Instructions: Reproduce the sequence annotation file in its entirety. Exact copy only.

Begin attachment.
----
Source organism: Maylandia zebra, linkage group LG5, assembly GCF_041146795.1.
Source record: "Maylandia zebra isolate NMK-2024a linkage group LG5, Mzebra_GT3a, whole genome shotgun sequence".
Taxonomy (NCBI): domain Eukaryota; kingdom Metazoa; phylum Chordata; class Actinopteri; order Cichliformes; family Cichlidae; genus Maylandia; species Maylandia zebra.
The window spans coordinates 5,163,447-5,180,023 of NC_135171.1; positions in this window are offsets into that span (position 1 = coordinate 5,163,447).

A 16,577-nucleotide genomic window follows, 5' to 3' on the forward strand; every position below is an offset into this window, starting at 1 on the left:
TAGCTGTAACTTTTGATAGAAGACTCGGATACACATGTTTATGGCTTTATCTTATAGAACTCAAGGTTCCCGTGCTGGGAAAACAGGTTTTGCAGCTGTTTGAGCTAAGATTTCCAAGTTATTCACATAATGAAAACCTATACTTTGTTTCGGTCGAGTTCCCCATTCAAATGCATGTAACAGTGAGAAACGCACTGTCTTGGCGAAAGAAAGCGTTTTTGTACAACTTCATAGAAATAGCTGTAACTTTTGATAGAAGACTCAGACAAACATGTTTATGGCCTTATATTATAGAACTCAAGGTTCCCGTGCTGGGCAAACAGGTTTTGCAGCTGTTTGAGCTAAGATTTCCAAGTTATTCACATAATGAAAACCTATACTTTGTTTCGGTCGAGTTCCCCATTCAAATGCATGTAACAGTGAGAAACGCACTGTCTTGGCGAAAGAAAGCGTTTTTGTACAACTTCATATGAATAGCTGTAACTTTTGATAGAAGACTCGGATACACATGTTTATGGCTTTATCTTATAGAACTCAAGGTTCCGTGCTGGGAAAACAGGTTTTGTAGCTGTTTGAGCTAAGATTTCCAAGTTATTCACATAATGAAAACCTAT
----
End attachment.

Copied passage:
Source organism: Maylandia zebra, linkage group LG5, assembly GCF_041146795.1.
Source record: "Maylandia zebra isolate NMK-2024a linkage group LG5, Mzebra_GT3a, whole genome shotgun sequence".
Taxonomy (NCBI): domain Eukaryota; kingdom Metazoa; phylum Chordata; class Actinopteri; order Cichliformes; family Cichlidae; genus Maylandia; species Maylandia zebra.
The window spans coordinates 5,163,447-5,180,023 of NC_135171.1; positions in this window are offsets into that span (position 1 = coordinate 5,163,447).

A 16,577-nucleotide genomic window follows, 5' to 3' on the forward strand; every position below is an offset into this window, starting at 1 on the left:
TAGCTGTAACTTTTGATAGAAGACTCGGATACACATGTTTATGGCTTTATCTTATAGAACTCAAGGTTCCCGTGCTGGGAAAACAGGTTTTGCAGCTGTTTGAGCTAAGATTTCCAAGTTATTCACATAATGAAAACCTATACTTTGTTTCGGTCGAGTTCCCCATTCAAATGCATGTAACAGTGAGAAACGCACTGTCTTGGCGAAAGAAAGCGTTTTTGTACAACTTCATAGAAATAGCTGTAACTTTTGATAGAAGACTCAGACAAACATGTTTATGGCCTTATATTATAGAACTCAAGGTTCCCGTGCTGGGCAAACAGGTTTTGCAGCTGTTTGAGCTAAGATTTCCAAGTTATTCACATAATGAAAACCTATACTTTGTTTCGGTCGAGTTCCCCATTCAAATGCATGTAACAGTGAGAAACGCACTGTCTTGGCGAAAGAAAGCGTTTTTGTACAACTTCATATGAATAGCTGTAACTTTTGATAGAAGACTCGGATACACATGTTTATGGCTTTATCTTATAGAACTCAAGGTTCCGTGCTGGGAAAACAGGTTTTGTAGCTGTTTGAGCTAAGATTTCCAAGTTATTCACATAATGAAAACCTAT